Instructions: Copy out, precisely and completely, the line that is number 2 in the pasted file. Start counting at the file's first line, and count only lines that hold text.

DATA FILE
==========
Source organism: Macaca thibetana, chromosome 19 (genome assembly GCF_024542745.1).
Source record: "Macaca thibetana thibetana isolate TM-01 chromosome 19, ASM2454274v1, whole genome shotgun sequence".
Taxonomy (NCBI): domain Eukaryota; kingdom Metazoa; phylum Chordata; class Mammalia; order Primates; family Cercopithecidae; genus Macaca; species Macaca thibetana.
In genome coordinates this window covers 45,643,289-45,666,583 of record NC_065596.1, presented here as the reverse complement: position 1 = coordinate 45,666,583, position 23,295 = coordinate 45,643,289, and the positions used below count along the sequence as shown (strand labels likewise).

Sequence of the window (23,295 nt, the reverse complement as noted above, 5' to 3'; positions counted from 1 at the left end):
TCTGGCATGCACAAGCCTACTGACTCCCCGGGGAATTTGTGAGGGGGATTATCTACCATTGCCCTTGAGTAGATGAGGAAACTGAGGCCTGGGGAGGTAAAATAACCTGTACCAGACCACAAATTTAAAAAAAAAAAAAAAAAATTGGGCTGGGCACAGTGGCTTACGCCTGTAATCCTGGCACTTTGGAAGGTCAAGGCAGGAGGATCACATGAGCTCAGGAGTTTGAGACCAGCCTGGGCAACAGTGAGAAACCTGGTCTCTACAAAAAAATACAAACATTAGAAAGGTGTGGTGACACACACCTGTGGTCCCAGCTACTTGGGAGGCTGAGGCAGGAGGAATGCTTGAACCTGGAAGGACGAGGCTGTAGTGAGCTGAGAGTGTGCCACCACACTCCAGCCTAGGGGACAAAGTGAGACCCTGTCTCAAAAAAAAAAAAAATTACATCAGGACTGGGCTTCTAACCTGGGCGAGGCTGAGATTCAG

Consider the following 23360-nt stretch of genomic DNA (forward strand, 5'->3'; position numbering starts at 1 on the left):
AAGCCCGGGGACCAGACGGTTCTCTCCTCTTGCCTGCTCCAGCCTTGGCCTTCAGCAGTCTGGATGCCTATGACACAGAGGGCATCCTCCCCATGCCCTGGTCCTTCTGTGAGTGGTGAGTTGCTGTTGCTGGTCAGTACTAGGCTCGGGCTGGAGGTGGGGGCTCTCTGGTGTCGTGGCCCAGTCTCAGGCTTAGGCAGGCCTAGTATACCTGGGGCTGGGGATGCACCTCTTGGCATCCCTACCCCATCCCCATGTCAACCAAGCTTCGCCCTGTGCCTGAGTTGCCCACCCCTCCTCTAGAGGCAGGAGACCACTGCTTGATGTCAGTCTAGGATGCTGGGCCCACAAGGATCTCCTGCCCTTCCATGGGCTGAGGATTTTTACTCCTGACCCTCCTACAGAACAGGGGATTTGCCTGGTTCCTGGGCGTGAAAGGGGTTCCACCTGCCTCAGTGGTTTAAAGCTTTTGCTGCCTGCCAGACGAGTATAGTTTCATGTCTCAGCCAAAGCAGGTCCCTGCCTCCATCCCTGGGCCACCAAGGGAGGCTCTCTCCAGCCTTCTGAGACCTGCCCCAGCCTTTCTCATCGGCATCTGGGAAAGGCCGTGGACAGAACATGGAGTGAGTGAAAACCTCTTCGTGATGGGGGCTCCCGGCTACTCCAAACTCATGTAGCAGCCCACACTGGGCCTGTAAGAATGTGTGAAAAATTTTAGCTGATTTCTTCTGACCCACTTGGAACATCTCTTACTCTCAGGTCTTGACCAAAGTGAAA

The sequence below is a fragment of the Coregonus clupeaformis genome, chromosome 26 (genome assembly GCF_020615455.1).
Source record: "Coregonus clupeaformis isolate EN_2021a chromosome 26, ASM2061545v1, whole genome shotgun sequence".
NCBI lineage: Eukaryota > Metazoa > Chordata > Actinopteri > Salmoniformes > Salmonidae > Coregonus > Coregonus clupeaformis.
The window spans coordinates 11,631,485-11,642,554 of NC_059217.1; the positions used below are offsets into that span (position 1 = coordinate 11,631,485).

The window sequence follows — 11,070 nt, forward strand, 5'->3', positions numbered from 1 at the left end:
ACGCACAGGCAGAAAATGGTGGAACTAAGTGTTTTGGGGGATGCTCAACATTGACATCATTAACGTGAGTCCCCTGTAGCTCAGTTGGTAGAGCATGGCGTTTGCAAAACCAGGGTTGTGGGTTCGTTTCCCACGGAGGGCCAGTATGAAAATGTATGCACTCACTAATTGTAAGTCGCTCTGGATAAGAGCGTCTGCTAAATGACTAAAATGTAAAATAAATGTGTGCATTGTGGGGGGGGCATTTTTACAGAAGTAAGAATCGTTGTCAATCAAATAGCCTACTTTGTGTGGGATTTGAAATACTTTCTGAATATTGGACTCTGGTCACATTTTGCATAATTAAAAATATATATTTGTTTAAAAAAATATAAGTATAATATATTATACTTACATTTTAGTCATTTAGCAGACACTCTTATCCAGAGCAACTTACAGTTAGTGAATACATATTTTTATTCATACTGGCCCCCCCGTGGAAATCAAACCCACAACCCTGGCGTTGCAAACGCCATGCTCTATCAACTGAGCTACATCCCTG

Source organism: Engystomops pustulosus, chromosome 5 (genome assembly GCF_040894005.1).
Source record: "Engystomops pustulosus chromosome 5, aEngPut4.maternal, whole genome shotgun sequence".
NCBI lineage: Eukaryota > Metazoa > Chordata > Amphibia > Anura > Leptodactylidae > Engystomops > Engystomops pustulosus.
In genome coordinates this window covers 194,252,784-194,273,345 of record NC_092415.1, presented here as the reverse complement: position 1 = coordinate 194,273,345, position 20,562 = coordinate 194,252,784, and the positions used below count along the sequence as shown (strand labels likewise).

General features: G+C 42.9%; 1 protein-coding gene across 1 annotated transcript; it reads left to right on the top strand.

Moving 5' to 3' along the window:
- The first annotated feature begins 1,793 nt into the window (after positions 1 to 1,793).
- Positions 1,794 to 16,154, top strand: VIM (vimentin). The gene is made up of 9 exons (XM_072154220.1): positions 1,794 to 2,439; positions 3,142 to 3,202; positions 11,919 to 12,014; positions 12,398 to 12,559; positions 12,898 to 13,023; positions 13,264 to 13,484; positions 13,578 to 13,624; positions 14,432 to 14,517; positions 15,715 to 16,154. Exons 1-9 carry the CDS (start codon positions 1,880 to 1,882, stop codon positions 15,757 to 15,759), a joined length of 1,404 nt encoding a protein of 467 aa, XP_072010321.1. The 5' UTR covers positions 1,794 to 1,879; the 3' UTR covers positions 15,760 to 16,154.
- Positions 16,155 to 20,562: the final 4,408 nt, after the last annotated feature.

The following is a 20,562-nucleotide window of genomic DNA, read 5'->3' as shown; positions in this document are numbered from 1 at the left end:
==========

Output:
Source record: "Macaca thibetana thibetana isolate TM-01 chromosome 19, ASM2454274v1, whole genome shotgun sequence".